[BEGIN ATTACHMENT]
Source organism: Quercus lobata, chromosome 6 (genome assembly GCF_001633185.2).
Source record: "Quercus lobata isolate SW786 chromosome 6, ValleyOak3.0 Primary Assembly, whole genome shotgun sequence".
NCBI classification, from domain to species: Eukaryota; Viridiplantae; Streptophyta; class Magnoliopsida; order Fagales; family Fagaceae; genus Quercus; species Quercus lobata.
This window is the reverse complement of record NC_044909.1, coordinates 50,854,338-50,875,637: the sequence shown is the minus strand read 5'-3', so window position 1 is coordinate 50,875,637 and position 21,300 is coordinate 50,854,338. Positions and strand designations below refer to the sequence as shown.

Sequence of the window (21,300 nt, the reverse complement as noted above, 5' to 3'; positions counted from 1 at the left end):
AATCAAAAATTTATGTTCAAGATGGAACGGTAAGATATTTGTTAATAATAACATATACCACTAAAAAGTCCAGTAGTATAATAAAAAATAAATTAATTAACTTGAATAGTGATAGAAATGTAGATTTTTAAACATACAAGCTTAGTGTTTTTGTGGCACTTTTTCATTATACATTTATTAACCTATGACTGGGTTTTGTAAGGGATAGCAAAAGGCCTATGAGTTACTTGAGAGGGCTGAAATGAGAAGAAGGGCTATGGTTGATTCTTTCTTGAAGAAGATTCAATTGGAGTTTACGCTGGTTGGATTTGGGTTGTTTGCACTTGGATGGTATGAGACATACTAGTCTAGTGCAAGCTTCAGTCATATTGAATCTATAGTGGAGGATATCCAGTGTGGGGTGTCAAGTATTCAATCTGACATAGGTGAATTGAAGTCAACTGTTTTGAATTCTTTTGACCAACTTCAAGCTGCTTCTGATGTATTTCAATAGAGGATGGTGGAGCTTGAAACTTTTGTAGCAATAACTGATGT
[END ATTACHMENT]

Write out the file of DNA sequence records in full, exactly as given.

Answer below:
Source organism: Quercus lobata, chromosome 6 (genome assembly GCF_001633185.2).
Source record: "Quercus lobata isolate SW786 chromosome 6, ValleyOak3.0 Primary Assembly, whole genome shotgun sequence".
NCBI classification, from domain to species: Eukaryota; Viridiplantae; Streptophyta; class Magnoliopsida; order Fagales; family Fagaceae; genus Quercus; species Quercus lobata.
This window is the reverse complement of record NC_044909.1, coordinates 50,854,338-50,875,637: the sequence shown is the minus strand read 5'-3', so window position 1 is coordinate 50,875,637 and position 21,300 is coordinate 50,854,338. Positions and strand designations below refer to the sequence as shown.

Sequence of the window (21,300 nt, the reverse complement as noted above, 5' to 3'; positions counted from 1 at the left end):
AATCAAAAATTTATGTTCAAGATGGAACGGTAAGATATTTGTTAATAATAACATATACCACTAAAAAGTCCAGTAGTATAATAAAAAATAAATTAATTAACTTGAATAGTGATAGAAATGTAGATTTTTAAACATACAAGCTTAGTGTTTTTGTGGCACTTTTTCATTATACATTTATTAACCTATGACTGGGTTTTGTAAGGGATAGCAAAAGGCCTATGAGTTACTTGAGAGGGCTGAAATGAGAAGAAGGGCTATGGTTGATTCTTTCTTGAAGAAGATTCAATTGGAGTTTACGCTGGTTGGATTTGGGTTGTTTGCACTTGGATGGTATGAGACATACTAGTCTAGTGCAAGCTTCAGTCATATTGAATCTATAGTGGAGGATATCCAGTGTGGGGTGTCAAGTATTCAATCTGACATAGGTGAATTGAAGTCAACTGTTTTGAATTCTTTTGACCAACTTCAAGCTGCTTCTGATGTATTTCAATAGAGGATGGTGGAGCTTGAAACTTTTGTAGCAATAACTGATGT